The American University
According to its president, Dr. Adly Salih, the university was founded in 1996, the first private university in Palestine with Palestinian capital. It received the first batch of students on 28 September 2000, which coincided with the outbreak of the second Palestinian Intifida. "There are 3,500 students in the university enrolled in 24 majors in six colleges. We are keen to provide rare and appropriate specializations to meet the needs of the Palestinian labour market, and organize international conferences and other activities," he said.
Dr. Walid Albasha, an assistant professor at the College of Allied Medical Sciences, said, "True, a university was opened in Jenin after a long delay; however, we have rapidly proved that our city is a model of everything resistances, struggle and education - as well as a long history and rich geography in terms of beautiful landscape, woods, plains, mountains and valleys". Three years ago, the young man Albasha returned from Japan holding a PhD in molecular virology, a rare specialization in Palestine.The first thing he did was founding a centre for biological, molecular and environmental sciences to fulfil his old dreams before he left Jenin to realize economy of effort, time and money for those citizens in need of complicated genetic tests.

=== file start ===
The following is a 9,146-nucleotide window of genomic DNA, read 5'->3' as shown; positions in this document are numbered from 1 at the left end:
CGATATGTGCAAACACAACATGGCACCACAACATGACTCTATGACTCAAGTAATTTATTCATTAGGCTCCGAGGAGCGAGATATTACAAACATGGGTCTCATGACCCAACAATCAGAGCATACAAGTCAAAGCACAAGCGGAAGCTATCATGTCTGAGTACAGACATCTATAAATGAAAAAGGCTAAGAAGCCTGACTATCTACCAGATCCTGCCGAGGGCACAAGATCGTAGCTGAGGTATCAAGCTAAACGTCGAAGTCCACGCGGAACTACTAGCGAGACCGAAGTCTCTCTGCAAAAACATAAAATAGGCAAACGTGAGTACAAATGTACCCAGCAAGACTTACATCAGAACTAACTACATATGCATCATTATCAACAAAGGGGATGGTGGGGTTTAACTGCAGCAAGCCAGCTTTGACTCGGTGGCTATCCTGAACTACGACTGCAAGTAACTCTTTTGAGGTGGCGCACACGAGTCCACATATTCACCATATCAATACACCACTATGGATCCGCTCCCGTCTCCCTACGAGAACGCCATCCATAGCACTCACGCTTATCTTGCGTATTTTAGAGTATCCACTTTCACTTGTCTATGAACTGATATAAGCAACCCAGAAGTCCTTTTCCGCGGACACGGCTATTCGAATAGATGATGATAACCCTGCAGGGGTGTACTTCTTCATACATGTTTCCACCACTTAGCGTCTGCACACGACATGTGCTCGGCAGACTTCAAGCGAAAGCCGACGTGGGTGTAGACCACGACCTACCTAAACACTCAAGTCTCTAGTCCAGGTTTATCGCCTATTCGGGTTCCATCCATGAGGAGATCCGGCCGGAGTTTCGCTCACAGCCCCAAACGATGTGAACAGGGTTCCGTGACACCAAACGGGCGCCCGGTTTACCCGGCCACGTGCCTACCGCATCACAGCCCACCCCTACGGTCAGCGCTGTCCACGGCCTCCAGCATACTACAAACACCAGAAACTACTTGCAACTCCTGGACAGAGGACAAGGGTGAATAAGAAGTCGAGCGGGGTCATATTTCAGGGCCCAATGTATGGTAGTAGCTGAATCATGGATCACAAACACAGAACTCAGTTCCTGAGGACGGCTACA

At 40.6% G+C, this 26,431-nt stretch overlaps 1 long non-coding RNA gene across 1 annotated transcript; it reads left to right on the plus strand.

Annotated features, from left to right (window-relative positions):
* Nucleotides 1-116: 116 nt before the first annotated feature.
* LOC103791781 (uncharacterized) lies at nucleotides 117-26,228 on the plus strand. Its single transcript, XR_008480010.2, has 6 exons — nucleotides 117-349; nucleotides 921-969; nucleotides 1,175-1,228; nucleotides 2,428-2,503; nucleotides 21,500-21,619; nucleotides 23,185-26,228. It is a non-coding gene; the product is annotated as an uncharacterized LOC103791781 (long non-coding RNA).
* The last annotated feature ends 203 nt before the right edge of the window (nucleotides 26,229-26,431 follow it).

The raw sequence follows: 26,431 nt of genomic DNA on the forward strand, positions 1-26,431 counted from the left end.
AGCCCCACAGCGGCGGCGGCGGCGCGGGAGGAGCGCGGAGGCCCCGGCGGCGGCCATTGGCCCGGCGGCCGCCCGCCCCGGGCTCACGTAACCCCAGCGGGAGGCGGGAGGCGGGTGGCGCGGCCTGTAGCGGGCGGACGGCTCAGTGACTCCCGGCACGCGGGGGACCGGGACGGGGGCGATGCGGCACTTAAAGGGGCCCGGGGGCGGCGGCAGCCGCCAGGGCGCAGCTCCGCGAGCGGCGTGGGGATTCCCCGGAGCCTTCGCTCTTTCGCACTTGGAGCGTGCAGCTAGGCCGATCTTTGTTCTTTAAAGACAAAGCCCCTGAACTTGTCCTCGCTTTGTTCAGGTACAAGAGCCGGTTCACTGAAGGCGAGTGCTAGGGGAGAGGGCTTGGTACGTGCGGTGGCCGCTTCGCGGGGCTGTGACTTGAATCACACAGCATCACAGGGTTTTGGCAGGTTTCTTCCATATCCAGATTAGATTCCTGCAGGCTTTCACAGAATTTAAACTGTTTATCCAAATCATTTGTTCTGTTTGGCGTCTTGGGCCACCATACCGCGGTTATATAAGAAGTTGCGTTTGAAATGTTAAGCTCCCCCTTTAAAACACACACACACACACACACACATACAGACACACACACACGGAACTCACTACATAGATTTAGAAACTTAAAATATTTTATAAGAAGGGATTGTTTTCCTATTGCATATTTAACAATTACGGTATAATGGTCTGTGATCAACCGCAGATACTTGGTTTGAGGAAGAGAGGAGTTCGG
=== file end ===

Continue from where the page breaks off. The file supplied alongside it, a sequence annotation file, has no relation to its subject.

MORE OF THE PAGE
In a modest place at an edge of Marj Ibn Amer stands Albasha Scientific Centre, which looks strange at least to children in the area who know nothing about genes, epidemiology or DNAP saying "He breeds snakes!" But he says he wants to do something for his country because he doesn't trust NGOs, and prefers NGIs, an abbreviation he has coined for "Non Governmental Individuals".
He sums up the objectives of the centre. "We are been to carry out research on hereditary diseases and the spread of epidemics not diagnosed by routine examination. We have established a link between Palestinian researchers at home and abroad. We do genetic tests for the citizens, farmers and lab assistants, and offer samples to educational centres to promote research as well as an academic resource and training centre. We encourage environmental action and rare medicinal plant protection. We also publish a journal for local research," Albasha said.
"We have devised 3-D visual aids at a very low cost compared with imported ones. We are carrying out a field study on the Jericho fly and its effect on wounds and how to get rid of it. We are also conducting a study of trichinae on a sample of 500 kindergarten children and another study of the fungi in north Palestine in association with a dermatologist. We have produced pure species of mushroom for agricultural and commercial purposes. We are training three postgraduate students. I examined genes and took a culture and diagnosed some genetic diseases. I published research in Japan and the USA about viruses. My PhD thesis was about my discovery of a substance that can stop the action of the virus which causes problems in post-transplant operations. In Japan I developed vaccines for cervix cancer and the viruses causing it," he said.